Sunday, March 29, 2015

It's... not.

A quick post, then back to bed. Tying the first two words was a session of "mangling the text," and most of my initial time was spent undoing the errors and working around the ever-helpful autocorrect.

You can guess how I feel about that. But, as Steven Colbert often said, moving on...

A friend of mine had some brilliant gifts to share yesterday... we talked about the same issues I shared yesterday, about finding leaving the property (of my house, the house and the back yard/patio, specifically) to be as unpleasant as it gets, making me often regret every moment of the adventure.

He reminded me of a favorite saying I had for students who were having math or programming difficulty: if you have no idea what to do (typical in high-school math circles), just remove complexity. Doesn't matter what you do or how. Just remove complexity.

Think about the basic high-school algebra struggles, all about "X = what, exactly?" They're hammered with things like "reflexive" or "associative" or all sorts of things, but all of them usually confusing as to WHY you would do "whatever." Basically, it works out to put all the X's on one side of the = and the not-X's on the other side. Use the rules, make only one X, in front of the equal sign. Then if you need to, fiddle with the non-X side to make the answer as simple as possible.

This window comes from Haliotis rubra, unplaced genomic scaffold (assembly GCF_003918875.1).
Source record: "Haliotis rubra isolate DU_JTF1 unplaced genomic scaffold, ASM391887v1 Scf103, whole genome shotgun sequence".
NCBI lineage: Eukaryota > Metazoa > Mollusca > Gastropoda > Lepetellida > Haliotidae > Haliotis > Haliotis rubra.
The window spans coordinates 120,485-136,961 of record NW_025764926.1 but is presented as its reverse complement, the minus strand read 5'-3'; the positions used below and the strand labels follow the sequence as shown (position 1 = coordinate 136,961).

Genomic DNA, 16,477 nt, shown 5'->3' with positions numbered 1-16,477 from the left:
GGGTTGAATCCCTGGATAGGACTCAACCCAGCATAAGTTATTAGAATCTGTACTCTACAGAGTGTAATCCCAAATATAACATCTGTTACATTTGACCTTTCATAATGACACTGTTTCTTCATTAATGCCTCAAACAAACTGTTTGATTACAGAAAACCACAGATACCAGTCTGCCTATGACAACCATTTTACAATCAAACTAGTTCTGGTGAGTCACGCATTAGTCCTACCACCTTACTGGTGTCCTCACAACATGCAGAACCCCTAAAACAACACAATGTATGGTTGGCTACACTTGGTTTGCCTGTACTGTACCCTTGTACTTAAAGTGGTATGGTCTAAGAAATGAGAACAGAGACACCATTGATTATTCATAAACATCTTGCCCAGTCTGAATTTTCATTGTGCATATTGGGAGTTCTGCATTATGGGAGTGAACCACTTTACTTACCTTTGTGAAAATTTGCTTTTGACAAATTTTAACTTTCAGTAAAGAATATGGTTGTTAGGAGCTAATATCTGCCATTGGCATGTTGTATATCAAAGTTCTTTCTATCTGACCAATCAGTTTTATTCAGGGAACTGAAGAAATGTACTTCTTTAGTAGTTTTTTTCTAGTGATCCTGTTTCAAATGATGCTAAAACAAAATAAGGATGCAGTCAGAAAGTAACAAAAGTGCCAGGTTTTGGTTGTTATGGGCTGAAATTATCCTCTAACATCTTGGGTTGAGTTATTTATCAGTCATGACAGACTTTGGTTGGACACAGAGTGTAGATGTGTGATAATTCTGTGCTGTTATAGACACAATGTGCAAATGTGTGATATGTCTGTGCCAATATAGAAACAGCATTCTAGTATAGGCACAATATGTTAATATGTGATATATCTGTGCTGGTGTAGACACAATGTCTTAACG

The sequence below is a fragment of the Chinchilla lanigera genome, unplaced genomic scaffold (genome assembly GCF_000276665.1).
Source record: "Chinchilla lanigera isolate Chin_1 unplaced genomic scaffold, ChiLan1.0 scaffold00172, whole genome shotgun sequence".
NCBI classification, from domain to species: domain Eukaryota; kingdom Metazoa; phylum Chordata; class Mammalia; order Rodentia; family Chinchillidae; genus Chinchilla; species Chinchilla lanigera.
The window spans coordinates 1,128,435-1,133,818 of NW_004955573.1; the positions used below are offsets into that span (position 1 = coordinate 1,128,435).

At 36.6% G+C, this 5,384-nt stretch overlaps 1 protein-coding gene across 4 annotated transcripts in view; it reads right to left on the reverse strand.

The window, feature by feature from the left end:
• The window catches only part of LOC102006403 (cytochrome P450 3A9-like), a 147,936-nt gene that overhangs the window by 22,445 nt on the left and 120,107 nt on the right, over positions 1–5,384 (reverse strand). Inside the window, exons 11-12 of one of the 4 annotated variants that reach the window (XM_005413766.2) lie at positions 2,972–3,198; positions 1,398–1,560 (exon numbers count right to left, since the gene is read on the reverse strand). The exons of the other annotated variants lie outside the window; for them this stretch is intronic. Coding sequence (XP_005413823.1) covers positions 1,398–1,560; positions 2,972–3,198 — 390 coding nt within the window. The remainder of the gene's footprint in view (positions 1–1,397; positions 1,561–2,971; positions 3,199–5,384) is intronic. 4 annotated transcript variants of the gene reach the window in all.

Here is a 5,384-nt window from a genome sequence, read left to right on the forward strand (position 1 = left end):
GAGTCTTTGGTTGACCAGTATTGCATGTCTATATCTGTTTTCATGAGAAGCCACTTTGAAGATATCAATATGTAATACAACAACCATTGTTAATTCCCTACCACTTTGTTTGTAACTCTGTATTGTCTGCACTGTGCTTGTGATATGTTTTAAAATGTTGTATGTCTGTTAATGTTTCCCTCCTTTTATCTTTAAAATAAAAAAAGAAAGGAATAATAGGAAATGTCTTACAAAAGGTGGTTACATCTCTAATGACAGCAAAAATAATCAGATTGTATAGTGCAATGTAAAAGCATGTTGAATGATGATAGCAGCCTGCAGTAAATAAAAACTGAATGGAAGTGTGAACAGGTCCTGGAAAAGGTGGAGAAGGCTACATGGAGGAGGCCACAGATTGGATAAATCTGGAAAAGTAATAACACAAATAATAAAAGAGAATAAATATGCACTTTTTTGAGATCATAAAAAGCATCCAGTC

My condition is what it is, and my current state means that I experience certain things, which things have costs. There's very little, if not nothing, that can be done, and what there is makes me feel better or worse. So, my friend said, what about the basic principle: Reduce complexity.

Leaving the property involves complexity, often that turns out both useful and horrible. So, reduce complexity: stay on the property. Stay in bed and rest.

And what's bad about ... that?

Sure, if I don't go to TomatoMania this weekend, I don't get to buy the plants I want to have in my garden; the obtaining of which is simplicity itself if you're not chair-bound or long-list-of-issues that I'm beset with. So, I don't go... what's the downside? I contact my Garden Guy and tell him that the tomatoes are on him, I'd sure love my Tomatomania goodies but I've loved everything he has planted, so no long-term downside there. Go with the flow. Relax, even, why not?
But basically... reduce complexity. What's mostly lost is discomfort, effort, and dissatisfaction. Suffering, even.

And how is clinging to suffering a good idea?

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